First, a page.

Insurance is cheap. Only reason we carry that is for liability and to get into yacht clubs and docks along the way. We are both good cooks but we only use our bbq and 3 burner now, I have 3 pots on board, know how to turn out a great meal without a great deal of mess or fuss. I'd rather open a cupboard and see exactly what I want than have to dig through a bunch of seldom used pots, like someone lately mentioned an asparagus pot! Really? I used to think I needed a spaghetti pot then a friend said no just break the spaghetti in two. Duh. Simple pictures at sea are best as far as I am concerned. We have a shop vac onboard and a Honda generator. Bought a great little propane water heater through a camping supply store that hangs on the wall of one head and puts out all the hot water we need (under $300 and some are even cheaper). No plants, no pets, no flatscreen. A couple of lap tops and a small DVD player for when we need a movie. Not flashy and not a target for thieves cause of our low key looks. Best part is we can afford to keep our house to come back to because we didn't blow it all on the boat. So it's our favorite "toy" and we could easily slip right back into cruising mode at any time cause we keep it stocked, kind of a bomb shelter in a way! I think we finally go it right, 19 boats later! So much storage, so much access to all parts of the solid fiberglass hull to run repair or check on systems easily through cupboards and cabinets and underseat storage. We will never fill it up! Just the basics. So practical for these old do it yourselfers.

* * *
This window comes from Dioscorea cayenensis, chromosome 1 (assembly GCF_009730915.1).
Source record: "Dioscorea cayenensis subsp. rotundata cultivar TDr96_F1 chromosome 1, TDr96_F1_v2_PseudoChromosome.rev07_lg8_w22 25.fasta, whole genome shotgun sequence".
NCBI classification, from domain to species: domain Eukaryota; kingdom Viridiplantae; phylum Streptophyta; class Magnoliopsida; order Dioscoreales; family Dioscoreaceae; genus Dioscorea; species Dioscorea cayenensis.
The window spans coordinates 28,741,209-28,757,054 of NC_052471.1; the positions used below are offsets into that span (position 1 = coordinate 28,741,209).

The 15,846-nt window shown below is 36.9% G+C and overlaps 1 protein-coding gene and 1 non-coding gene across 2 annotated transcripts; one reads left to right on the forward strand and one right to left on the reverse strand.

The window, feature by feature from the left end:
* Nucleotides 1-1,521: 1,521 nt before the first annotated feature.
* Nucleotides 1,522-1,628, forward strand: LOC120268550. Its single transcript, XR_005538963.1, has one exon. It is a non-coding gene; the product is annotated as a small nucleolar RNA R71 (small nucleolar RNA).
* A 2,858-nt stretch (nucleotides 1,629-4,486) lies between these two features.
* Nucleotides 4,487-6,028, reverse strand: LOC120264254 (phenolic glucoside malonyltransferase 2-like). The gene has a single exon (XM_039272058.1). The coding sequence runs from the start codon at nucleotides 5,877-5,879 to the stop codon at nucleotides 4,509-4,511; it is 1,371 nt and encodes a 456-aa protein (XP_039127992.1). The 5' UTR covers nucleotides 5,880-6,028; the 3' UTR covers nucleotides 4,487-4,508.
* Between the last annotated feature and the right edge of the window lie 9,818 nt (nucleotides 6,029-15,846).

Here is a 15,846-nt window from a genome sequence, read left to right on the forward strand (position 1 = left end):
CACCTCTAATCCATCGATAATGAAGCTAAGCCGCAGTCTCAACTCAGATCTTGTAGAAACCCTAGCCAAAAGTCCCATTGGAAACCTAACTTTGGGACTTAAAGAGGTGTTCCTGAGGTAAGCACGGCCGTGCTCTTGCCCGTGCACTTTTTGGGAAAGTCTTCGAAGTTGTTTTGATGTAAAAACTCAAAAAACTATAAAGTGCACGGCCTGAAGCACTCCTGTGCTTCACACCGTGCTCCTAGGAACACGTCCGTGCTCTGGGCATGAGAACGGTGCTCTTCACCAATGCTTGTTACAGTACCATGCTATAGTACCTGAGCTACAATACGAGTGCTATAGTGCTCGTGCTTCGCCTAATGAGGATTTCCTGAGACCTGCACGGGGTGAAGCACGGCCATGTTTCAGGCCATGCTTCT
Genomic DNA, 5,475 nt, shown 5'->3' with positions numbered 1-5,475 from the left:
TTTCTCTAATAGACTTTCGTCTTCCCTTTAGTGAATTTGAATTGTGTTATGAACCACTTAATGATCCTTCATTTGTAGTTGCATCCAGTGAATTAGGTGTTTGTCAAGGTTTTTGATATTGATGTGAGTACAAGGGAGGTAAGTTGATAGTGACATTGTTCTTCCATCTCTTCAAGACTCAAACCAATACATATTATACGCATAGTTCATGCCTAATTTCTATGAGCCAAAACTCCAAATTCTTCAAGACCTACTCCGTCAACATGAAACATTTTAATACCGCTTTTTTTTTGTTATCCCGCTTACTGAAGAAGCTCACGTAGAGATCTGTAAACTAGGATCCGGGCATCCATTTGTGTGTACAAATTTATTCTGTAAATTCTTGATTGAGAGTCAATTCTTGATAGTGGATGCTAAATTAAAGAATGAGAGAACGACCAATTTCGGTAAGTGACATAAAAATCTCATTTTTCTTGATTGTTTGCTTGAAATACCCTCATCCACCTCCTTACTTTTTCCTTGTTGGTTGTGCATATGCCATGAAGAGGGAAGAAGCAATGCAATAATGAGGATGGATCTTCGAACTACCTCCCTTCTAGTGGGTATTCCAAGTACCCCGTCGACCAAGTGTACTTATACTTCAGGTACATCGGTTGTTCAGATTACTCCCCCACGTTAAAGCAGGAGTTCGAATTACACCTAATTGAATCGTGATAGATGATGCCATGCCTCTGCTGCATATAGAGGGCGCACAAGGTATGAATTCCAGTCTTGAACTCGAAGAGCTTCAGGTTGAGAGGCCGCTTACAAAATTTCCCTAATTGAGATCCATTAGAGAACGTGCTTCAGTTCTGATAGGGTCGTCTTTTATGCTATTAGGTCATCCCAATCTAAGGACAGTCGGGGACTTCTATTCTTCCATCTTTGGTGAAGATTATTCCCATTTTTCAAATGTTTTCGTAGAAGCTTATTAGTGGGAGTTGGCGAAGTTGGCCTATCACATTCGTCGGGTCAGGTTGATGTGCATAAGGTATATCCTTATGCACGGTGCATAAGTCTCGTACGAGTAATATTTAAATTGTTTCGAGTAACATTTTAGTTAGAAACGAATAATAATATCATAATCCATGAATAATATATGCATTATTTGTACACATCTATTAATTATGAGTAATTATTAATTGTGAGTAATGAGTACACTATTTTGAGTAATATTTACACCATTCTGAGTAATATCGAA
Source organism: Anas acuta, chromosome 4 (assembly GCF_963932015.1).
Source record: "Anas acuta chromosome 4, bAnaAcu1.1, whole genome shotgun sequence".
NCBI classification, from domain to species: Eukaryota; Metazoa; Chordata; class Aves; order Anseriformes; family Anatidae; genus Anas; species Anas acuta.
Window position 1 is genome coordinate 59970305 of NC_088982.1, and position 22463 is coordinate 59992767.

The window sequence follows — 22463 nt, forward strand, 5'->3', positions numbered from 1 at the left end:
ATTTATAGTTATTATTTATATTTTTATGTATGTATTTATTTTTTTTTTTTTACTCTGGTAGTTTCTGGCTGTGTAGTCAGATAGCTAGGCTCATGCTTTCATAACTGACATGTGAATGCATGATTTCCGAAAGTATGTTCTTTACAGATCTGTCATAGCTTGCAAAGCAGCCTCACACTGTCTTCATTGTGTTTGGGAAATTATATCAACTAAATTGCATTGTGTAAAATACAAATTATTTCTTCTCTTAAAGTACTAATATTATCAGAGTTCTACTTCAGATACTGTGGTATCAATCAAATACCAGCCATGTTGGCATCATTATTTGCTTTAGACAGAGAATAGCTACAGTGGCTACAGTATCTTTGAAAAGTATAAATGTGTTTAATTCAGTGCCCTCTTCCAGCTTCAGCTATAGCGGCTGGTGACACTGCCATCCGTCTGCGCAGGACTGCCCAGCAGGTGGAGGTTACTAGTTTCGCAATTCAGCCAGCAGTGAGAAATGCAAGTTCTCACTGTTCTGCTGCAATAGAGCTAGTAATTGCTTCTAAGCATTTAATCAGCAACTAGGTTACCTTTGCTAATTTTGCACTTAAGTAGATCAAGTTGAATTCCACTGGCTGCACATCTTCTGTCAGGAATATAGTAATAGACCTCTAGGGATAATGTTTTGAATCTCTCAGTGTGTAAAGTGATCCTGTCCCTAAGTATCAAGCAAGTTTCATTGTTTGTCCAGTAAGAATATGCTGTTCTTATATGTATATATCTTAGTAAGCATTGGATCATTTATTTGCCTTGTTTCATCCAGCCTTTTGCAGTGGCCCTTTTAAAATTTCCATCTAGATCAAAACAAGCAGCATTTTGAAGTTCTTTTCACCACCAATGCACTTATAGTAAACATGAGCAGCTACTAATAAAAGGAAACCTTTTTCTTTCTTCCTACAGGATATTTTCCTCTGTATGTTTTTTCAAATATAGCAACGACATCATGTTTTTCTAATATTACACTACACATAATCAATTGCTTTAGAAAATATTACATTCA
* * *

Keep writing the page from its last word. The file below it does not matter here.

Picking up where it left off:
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Old 30-11-2014, 10:49   #44
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Re: Help - how old of a boat should we buy?

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...Assuming an older boat NEEDS a refit is often a novice owner worst mistake...
Bull. You're just making this up.

Novices have very little knowledge regarding refits (and boats in general). And few have any idea how to proceed or how much to budget for such a purpose, let alone just what is involved in a refit.
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Old 03-12-2014, 02:35   #45
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Re: Help - how old of a boat should we buy?

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Try Marine Survey 101 for tips on how to inspect a boat.
Thank you for the link. It was very helpful.